Amber Vinson Is Ebola-Free and Thanks God, Her Family, and Medical Professionals After Being Discharged

ATLANTA, GA - AUGUST 01: Emory University Hospital is seen on August 1, 2014 in Atlanta, Georgia. Officials with the hospital confirmed that Emory University Hospital will be receiving and treating two American patients diagnosed with Ebola virus. The Ebola infected patients will be transported to Emory University Hospital from Liberia in the next couple of days and receive supportive care in a isolation unit separate from the general hospital. (Photo by Jessica McGowan/Getty Images)
Source: Jessica McGowan/Getty Images News/Getty Images

On Tuesday, Atlanta's Emory University Hospital announced that Amber Vinson has been cured of Ebola and discharged the nurse. Vinson was the second nurse to contract Ebola after working with the first U.S.-diagnosed Ebola patient, Thomas Eric Duncan. After a brief press conference on Tuesday afternoon, Vinson can now go back to her normal life.

Vinson first tested positive for the disease on Oct. 15. Her case was notable because two days prior to her diagnosis, she had traveled by air from Cleveland to Dallas. However, since she wasn't symptomatic yet, and therefore not contagious, nobody else on her flight has tested positive for Ebola.

Medical Director of Serious Communicable Diseases Unit at Emory Bruce Ribner, who led the team of health workers who treated Vinson, made the official announcement that Vinson was Ebola-free and was being discharged from the hospital. Following his statements, Vinson stepped up to the mic to give her thanks.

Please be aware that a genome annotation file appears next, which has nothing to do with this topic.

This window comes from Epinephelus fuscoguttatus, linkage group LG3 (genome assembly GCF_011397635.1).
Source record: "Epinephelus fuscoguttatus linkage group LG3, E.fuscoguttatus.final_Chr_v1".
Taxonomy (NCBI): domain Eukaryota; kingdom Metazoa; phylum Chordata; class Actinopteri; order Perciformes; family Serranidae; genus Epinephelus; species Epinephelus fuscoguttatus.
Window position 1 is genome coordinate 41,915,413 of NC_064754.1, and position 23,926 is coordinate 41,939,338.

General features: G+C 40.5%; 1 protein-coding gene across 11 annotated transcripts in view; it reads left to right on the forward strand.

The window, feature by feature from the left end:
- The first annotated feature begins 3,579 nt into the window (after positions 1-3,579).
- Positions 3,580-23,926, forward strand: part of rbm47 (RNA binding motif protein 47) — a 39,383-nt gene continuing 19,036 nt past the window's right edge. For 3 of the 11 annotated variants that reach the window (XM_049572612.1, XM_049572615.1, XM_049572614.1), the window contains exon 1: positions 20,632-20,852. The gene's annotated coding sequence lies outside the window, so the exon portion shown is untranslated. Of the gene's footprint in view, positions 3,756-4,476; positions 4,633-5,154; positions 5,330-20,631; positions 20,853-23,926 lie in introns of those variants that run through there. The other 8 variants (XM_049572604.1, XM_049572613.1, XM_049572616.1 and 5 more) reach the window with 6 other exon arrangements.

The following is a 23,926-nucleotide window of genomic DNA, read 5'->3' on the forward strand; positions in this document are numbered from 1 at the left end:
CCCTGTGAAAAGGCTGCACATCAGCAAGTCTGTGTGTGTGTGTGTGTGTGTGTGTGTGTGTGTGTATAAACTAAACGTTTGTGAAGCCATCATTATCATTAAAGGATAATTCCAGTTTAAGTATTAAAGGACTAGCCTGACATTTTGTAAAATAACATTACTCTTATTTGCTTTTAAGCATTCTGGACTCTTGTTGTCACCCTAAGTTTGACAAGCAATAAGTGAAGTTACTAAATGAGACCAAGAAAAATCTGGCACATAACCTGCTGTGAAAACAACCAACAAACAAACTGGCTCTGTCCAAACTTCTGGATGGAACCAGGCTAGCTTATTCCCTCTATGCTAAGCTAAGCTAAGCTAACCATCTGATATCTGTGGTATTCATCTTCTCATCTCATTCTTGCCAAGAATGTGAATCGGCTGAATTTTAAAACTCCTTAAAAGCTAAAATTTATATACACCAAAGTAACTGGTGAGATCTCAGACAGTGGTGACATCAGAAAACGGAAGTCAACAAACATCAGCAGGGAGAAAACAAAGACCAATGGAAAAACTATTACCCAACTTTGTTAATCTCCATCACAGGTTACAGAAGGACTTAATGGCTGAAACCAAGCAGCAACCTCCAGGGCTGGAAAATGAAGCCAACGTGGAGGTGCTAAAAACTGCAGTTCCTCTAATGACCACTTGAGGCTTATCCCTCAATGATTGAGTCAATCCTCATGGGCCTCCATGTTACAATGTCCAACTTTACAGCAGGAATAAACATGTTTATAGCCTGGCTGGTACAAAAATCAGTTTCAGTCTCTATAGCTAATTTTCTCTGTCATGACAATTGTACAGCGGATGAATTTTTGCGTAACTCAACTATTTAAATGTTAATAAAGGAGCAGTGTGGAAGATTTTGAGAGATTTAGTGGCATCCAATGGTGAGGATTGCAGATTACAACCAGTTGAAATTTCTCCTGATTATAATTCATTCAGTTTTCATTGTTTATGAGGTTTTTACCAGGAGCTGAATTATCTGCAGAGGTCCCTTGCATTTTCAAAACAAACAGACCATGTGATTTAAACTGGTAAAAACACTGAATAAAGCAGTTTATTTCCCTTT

I'm so grateful to be well, and first and foremost, I want to thank God.... While the skill and dedication of the doctors, nurses, and others who have taken care of me have obviously led to my recovery, it has been God's love that has truly carried my family and me during this difficult time.

Vinson then thanks her family, who have supported her throughout her recovery. But she also took the time to emphasize the gravity of the continuing outbreak in West Africa.

While this is a day for celebration and gratitude, I ask that we not lose focus on the thousands of families who continue to labor under the burden of this disease in West Africa.

She also thanks Dr. Kent Brantly and Nancy Writebol, who had both donated plasma to Vinson and other patients, the medical professionals at both Emory and Texas Health Presbyterian in Dallas, and the many strangers who have sent their prayers and well wishes. As someone who cares for others for a living, she expressed her gratitude for her nurses especially, now that she's been on the other side.

As a nurse and now as someone who has experienced what it's like to be cared through a life-threatening illness, I am so appreciative and grateful for your exceptional skill, warmth, and care. 

Images: Getty Images

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